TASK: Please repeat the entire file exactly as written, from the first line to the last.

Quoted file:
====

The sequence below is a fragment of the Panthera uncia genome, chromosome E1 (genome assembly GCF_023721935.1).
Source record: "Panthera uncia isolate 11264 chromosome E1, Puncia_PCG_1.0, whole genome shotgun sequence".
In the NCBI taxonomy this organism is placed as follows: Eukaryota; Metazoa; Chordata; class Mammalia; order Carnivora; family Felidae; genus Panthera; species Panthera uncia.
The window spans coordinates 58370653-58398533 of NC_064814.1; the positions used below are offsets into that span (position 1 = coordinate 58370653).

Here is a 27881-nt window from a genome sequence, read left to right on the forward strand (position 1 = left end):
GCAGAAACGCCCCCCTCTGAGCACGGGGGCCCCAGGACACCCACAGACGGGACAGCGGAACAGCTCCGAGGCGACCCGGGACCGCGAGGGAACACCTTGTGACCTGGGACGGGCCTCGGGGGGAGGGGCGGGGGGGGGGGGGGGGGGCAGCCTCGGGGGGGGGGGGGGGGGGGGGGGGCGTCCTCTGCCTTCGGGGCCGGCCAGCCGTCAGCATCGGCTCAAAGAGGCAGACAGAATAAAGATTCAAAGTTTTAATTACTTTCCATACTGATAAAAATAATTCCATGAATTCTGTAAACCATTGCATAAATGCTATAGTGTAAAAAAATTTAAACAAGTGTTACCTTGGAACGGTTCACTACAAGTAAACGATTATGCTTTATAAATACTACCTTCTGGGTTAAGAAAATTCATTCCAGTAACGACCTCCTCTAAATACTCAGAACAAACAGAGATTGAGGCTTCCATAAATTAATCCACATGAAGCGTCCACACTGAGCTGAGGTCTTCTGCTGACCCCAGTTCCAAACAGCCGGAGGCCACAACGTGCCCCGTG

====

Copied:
The sequence below is a fragment of the Panthera uncia genome, chromosome E1 (genome assembly GCF_023721935.1).
Source record: "Panthera uncia isolate 11264 chromosome E1, Puncia_PCG_1.0, whole genome shotgun sequence".
In the NCBI taxonomy this organism is placed as follows: Eukaryota; Metazoa; Chordata; class Mammalia; order Carnivora; family Felidae; genus Panthera; species Panthera uncia.
The window spans coordinates 58370653-58398533 of NC_064814.1; the positions used below are offsets into that span (position 1 = coordinate 58370653).

Here is a 27881-nt window from a genome sequence, read left to right on the forward strand (position 1 = left end):
GCAGAAACGCCCCCCTCTGAGCACGGGGGCCCCAGGACACCCACAGACGGGACAGCGGAACAGCTCCGAGGCGACCCGGGACCGCGAGGGAACACCTTGTGACCTGGGACGGGCCTCGGGGGGAGGGGCGGGGGGGGGGGGGGGGGGCAGCCTCGGGGGGGGGGGGGGGGGGGGGGGGCGTCCTCTGCCTTCGGGGCCGGCCAGCCGTCAGCATCGGCTCAAAGAGGCAGACAGAATAAAGATTCAAAGTTTTAATTACTTTCCATACTGATAAAAATAATTCCATGAATTCTGTAAACCATTGCATAAATGCTATAGTGTAAAAAAATTTAAACAAGTGTTACCTTGGAACGGTTCACTACAAGTAAACGATTATGCTTTATAAATACTACCTTCTGGGTTAAGAAAATTCATTCCAGTAACGACCTCCTCTAAATACTCAGAACAAACAGAGATTGAGGCTTCCATAAATTAATCCACATGAAGCGTCCACACTGAGCTGAGGTCTTCTGCTGACCCCAGTTCCAAACAGCCGGAGGCCACAACGTGCCCCGTG